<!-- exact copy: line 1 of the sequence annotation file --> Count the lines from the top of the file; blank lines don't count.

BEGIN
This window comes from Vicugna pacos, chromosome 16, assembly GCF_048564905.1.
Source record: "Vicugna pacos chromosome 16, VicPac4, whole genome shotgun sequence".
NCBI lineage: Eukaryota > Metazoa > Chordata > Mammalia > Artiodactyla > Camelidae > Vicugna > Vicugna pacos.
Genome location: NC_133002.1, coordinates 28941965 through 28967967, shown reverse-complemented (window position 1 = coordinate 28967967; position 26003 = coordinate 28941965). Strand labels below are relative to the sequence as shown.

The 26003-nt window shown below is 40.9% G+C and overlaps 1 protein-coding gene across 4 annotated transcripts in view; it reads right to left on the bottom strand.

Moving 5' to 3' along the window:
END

This window comes from Vicugna pacos, chromosome 16, assembly GCF_048564905.1.